Here are a few pictures of our trip, enjoy.


See you on the water,

Earl

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All suited up and ready to go

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At the put in

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Taylor River


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Taylor River

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Taylor River

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Alec waiting on me to finish taking pictures

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Confluence of Taylor and East Rivers—Lunch Time

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Gunnison River

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Gunnison River

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Alec coming through a rapid on the Gunnison

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Gunnison River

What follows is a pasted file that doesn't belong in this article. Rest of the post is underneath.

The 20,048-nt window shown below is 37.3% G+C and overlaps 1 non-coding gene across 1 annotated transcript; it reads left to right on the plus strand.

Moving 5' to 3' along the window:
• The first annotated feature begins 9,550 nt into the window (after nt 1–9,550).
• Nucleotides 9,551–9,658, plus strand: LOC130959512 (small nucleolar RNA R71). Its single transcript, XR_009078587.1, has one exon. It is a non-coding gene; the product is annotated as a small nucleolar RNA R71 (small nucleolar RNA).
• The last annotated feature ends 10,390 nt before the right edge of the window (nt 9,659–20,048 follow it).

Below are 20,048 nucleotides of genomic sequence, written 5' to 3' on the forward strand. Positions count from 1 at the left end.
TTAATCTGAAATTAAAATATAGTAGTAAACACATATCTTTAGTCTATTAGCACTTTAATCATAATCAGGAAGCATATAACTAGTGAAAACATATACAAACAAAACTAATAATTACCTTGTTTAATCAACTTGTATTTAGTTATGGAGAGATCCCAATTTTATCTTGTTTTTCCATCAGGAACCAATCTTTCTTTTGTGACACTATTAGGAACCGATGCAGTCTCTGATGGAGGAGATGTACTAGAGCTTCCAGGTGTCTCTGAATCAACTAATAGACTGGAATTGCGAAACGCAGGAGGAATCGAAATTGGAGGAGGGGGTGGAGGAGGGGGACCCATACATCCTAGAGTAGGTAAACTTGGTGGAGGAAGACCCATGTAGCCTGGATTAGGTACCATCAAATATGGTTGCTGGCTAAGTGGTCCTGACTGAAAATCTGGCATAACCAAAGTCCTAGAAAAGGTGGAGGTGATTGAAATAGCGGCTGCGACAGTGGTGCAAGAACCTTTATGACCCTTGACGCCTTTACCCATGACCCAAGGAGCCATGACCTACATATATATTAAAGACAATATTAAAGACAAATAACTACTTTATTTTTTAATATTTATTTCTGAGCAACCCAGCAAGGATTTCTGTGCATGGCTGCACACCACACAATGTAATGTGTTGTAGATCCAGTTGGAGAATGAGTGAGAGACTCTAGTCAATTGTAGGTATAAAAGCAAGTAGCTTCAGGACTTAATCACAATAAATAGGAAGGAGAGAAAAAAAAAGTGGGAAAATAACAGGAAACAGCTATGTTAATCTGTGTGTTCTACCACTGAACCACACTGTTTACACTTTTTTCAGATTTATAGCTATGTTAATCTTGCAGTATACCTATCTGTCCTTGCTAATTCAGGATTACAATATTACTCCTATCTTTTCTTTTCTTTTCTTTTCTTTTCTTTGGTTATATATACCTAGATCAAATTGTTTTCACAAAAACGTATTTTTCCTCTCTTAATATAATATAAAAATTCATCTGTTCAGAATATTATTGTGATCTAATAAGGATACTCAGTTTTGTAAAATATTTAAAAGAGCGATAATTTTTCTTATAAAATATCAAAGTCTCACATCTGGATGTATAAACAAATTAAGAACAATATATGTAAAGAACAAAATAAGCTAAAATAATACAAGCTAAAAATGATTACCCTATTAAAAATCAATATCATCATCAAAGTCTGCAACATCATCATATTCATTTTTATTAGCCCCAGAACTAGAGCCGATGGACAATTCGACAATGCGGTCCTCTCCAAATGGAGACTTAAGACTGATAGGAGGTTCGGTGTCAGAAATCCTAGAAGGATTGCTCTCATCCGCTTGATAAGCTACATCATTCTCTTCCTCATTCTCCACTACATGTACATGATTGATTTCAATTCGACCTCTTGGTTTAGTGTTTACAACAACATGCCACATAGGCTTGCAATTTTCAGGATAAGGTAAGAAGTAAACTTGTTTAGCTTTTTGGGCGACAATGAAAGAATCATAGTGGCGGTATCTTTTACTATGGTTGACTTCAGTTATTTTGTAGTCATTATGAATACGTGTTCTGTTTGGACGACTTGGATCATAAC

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Gunnison River

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Making our way
#1676151
Earl,

I was trying to find someone that kayak fished the lower Taylor and your post popped up. Did you come across any info or individuals that are running kayaks just for fishing in that area? We're going to Crested Butte next weekend and will be scouting campsites for next year. We're wanting to stay in that area for a few weeks and I'm planning to rig up a regular, sit in, white water boat for single rod catch and release. I used to, decades ago, do a lot of serious whitewater kayaking and I'm hoping to find virgin pools with the kayak. Thinking a lightweight spinning rod with single hook spinners fitted to the top of hull should work. Just have to come up with a quick strap mechanism for the rod and paddle then go out and see if I can still do a roll in moving water.